This is the second in a series of posts by Stories To Tell editor and book designer Sarah Hoggatt, an experienced self-published author herself, on how authors can best use social media to promote their books. This post traces the 10 steps you can use to create a Facebook author page.
This is the first in a series of posts by Stories To Tell editor and book designer Sarah Hoggatt, an experienced self-published author herself, on how authors can best use social media to promote their books.
Over reliance on narrative summary is one of the surest signs that a story, whether fiction or nonfiction, is written by a novice writer. The author, often because he is concerned with making all of his plot points, sounds like a school child giving a book report. This happened, then that happened, next another thing happened, the writer tells his reader. There is not much detail in his account of the story. The author / narrator distances his reader from the events he recounts because he tells the audience what happened rather than making his readers front row spectators as drama unfolds on the page. Narrative summary is often written in the past tense, while a story that engages its readers relies on the immediacy of present tense. Avoiding over reliance on narrative summary is relatively easy if you rely on a piece of advice from Mark Twain. “Don’t say the old lady screamed. Bring her on and let her scream.”
Jane Green is not someone you would think of as a self-publisher. She’s the author of New York Times best-selling novels The Beach House and Second Chance and is generally considered, along with Helen Fielding, one of the founders of the Chick Lit genre. But when Green, a graduate of the French Culinary Institute, wrote Good Food, drawing on stories from her life and the food that runs through them. filled with recipes and photos, she decided to publish it herself. The experience taught her some lessons that are important for all self-publishing authors.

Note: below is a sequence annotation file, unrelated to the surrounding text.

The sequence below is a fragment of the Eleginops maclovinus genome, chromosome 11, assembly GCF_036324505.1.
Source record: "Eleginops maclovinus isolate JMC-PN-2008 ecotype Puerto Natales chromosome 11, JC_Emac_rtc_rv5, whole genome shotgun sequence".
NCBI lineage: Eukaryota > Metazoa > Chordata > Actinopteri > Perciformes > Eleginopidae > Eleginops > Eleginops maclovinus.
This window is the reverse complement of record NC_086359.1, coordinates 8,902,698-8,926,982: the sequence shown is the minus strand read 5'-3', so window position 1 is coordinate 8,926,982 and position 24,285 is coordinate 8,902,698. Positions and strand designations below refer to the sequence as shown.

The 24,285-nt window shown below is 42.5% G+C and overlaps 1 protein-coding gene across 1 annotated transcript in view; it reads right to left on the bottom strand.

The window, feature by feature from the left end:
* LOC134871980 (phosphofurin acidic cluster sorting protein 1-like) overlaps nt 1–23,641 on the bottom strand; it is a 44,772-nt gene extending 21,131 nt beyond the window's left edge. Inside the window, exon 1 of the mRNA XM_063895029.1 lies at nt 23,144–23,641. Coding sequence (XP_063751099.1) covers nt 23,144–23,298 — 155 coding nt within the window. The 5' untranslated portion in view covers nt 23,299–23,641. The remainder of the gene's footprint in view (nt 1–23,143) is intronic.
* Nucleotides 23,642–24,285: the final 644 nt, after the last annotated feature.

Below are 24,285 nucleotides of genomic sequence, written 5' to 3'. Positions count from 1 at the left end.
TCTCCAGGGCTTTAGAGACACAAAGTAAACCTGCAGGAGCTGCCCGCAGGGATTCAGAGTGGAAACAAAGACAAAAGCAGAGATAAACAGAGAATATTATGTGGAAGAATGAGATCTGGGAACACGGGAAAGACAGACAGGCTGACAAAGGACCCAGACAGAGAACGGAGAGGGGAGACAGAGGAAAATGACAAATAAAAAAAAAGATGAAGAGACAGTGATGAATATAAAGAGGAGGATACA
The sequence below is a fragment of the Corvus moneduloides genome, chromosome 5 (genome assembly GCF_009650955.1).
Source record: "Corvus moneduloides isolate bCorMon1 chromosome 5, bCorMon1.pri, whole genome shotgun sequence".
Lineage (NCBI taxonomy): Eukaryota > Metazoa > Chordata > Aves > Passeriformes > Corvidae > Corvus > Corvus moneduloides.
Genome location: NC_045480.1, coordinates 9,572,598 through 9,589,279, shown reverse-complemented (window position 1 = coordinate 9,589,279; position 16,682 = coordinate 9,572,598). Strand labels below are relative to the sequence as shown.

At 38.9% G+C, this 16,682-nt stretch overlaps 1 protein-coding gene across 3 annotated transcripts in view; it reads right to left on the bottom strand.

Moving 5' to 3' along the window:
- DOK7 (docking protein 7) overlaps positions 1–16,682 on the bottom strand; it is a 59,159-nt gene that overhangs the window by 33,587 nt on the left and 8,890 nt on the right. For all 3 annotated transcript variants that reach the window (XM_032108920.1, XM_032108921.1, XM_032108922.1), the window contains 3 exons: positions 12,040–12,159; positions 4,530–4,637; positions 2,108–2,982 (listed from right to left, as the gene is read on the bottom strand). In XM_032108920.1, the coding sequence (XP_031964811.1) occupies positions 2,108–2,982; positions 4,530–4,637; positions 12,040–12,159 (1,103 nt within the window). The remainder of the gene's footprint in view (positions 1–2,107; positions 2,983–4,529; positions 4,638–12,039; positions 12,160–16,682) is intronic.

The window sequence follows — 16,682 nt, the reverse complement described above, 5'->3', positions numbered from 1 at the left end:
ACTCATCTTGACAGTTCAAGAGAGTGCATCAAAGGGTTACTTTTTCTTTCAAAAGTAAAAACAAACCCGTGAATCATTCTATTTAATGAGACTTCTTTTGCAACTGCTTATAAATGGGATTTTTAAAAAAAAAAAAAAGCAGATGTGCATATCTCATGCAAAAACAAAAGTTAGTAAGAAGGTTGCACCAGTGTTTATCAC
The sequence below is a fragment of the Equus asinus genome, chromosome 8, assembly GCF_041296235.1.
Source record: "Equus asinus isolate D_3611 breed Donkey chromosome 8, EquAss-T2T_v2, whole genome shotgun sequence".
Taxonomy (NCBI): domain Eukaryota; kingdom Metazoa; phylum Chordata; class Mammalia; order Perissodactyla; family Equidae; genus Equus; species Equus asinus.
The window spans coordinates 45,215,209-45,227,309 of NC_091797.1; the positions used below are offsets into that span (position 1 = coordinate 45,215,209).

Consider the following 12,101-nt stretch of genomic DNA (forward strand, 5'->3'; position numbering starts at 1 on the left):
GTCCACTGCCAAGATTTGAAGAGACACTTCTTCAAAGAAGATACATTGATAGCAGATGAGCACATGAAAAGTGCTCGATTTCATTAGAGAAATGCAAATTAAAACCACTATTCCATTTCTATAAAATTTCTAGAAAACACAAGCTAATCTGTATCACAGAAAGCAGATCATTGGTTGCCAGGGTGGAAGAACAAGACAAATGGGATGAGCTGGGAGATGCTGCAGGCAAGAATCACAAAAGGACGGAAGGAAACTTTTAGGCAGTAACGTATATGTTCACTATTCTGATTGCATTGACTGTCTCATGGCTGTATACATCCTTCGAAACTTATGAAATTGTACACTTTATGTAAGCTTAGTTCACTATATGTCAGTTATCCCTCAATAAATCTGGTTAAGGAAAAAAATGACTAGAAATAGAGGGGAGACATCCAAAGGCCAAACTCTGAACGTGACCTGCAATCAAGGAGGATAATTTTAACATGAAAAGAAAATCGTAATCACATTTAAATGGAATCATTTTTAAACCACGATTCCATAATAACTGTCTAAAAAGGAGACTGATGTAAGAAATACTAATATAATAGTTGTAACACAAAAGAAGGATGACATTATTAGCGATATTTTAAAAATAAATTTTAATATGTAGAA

Have you considered using a pen name when you write? When I started my blog, I considered using one so I could write about whatever I wanted without it being traced back to me. However, I realized I would never be able to share what I wrote there with my friends or readers nor did I want to have two writing lives. Since my books were already so personal, I decided my blog could be as well. I can understand, though, someone choosing to use a pen name if they were writing in a genre they didn’t want people to know about or if they had a job their writing might interfere with. If you do choose to have a pen name, how do you market your books without revealing who you really are? Online is the easiest avenue for such a venture; you can usually go by a name you’ve created for yourself but did you know this is not always the case? While most sites let you make up a name, not all of them do. Here’s a rundown of the main social media sites authors use to promote themselves.
I never met my Uncle Cecil. He died June 17, 1944, just over two and a half years before I was born. But I thought a lot about him as we took a few days off over Memorial Day Weekend. That was appropriate because Uncle Cecil, known to everyone in the family as Squeak, along with so many other American soldiers, was killed in Normandy, near the town of Sainte Mere Eglise, eleven days after D-day. We are working on a second edition of Squeak’s War: Letters from the Front Lines of World War II...As we edit Squeak’s letters, and prepare pictures and documents for the book, I can’t help but think that there is no better way to honor someone who has served in our military than to remember that person’s stories so that generations that never had the opportunity to meet the veterans in their families will have a chance to know them and what they gave to defend their country.